Thank you for the post about Job. Job's story is one of my favorite in the Bible. Job was the first book we studied in Sabbath school when I first started going to church in 1980. Ever since, I like to meditate on some of the verses and re-read portions of the book. In 2001, I read thru the whole book again, when I was on the couch with extreme fatigue and pain five to six days a week, and my husband would say, "get up and get doing". While reading Job, the verse about praying for friends and enemies jumped out at me. For sure, for all these years since, I have been praying for friends, relatives and enemies, hoping that would be part of my cure.

      At that time, I couldn't read much and could hardly think or talk, and would repeat things I said to my husband 4-5 times, not remembering what I just said. There were days of so much pain and suffering, that I didn't want to live anymore. Our meals were very simple, I could only do the simplest of chores, and I dragged myself off the couch to do this minimal amount of work to survive.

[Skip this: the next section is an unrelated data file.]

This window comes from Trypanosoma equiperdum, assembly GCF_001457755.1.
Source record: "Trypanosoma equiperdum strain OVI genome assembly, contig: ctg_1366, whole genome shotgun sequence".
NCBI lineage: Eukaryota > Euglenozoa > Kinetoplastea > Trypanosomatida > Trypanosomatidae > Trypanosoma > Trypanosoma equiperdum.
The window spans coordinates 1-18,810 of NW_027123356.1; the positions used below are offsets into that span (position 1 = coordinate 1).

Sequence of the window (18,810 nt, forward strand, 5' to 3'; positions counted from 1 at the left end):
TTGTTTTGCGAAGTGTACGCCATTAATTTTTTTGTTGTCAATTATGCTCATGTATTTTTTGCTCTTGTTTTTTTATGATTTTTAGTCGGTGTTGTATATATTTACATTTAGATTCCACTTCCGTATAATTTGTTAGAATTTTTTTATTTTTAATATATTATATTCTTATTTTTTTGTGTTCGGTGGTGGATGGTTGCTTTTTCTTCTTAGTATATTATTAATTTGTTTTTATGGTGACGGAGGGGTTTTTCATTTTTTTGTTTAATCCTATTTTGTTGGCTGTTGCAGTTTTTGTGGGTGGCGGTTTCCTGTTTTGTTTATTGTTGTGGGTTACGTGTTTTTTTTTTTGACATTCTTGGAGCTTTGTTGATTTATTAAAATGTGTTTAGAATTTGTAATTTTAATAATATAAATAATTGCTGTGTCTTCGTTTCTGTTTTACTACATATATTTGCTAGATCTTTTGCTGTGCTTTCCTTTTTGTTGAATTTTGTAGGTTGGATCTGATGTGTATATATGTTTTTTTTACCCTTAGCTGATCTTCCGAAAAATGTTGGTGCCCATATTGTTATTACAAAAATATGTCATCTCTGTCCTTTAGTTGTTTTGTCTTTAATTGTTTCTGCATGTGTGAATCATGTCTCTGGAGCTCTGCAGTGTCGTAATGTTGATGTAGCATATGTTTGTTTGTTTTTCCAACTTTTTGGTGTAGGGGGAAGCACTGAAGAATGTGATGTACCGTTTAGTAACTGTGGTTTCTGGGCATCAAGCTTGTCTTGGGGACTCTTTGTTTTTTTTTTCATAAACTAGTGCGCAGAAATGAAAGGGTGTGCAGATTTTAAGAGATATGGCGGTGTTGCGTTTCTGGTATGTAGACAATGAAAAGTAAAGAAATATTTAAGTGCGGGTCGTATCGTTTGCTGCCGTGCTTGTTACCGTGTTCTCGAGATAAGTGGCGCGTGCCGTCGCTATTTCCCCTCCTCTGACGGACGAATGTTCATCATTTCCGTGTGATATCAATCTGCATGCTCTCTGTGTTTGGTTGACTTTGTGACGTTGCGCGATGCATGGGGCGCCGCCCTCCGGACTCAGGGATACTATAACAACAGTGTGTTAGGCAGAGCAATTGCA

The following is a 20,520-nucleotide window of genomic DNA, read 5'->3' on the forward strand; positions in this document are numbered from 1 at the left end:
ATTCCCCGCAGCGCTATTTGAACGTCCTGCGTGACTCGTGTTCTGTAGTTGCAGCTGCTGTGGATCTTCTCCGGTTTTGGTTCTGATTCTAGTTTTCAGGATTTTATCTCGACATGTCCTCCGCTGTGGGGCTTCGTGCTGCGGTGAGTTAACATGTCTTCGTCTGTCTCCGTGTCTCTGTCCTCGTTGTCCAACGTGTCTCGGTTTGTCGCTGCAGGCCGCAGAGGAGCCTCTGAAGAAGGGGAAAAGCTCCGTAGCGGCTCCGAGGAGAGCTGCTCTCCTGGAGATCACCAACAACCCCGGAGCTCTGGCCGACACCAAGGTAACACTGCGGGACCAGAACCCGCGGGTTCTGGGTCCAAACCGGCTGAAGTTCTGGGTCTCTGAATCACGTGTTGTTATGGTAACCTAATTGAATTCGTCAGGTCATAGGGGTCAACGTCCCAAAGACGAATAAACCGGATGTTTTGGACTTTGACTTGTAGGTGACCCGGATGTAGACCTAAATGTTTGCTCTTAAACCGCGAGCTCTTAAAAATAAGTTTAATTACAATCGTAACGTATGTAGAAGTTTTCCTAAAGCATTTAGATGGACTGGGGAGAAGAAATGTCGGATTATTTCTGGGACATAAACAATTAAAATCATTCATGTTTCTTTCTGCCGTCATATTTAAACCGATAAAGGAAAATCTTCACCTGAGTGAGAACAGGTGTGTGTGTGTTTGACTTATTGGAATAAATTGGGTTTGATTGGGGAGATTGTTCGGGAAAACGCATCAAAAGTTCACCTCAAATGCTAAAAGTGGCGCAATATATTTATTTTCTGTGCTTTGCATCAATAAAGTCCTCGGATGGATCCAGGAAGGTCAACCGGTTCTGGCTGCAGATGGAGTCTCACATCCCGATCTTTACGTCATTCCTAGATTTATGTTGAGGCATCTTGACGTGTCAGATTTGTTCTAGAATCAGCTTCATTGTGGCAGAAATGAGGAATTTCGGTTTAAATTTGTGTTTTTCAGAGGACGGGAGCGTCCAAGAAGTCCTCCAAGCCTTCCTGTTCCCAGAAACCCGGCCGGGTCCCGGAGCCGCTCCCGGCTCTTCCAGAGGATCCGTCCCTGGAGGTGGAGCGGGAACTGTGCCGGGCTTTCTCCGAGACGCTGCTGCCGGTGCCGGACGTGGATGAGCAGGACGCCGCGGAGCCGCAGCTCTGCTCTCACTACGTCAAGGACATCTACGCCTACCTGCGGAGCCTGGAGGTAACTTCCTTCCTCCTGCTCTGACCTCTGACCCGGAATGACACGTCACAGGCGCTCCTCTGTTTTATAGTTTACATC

It took four years to get a true diagnosis of Lyme disease and even more years to find out about the co-infections and related problems that come with Lyme disease.

      13 years later, I am off the couch and can do more than I could in 2001, but I am functioning at about 20-25% of what I was able in the past. I still forget what people say to me and still make big mistakes. Working 2-3 days a week out of the home is all I can handle.

      I am now convinced that God has allowed all these things to happen to me for a reason. When I think and work with people, it is with new eyes of compassion and love I didn't have before. And I do join Job in saying, "Though he slay me, yet will I trust him!" Healing may come this side of heaven but we know for sure that healing will occur in heaven. However, healing is no longer my goal. If I can love others with the unconditional, accepting love of God, and give support and acceptance to others, I am happy, and that my main focus each and every day. Thanks William!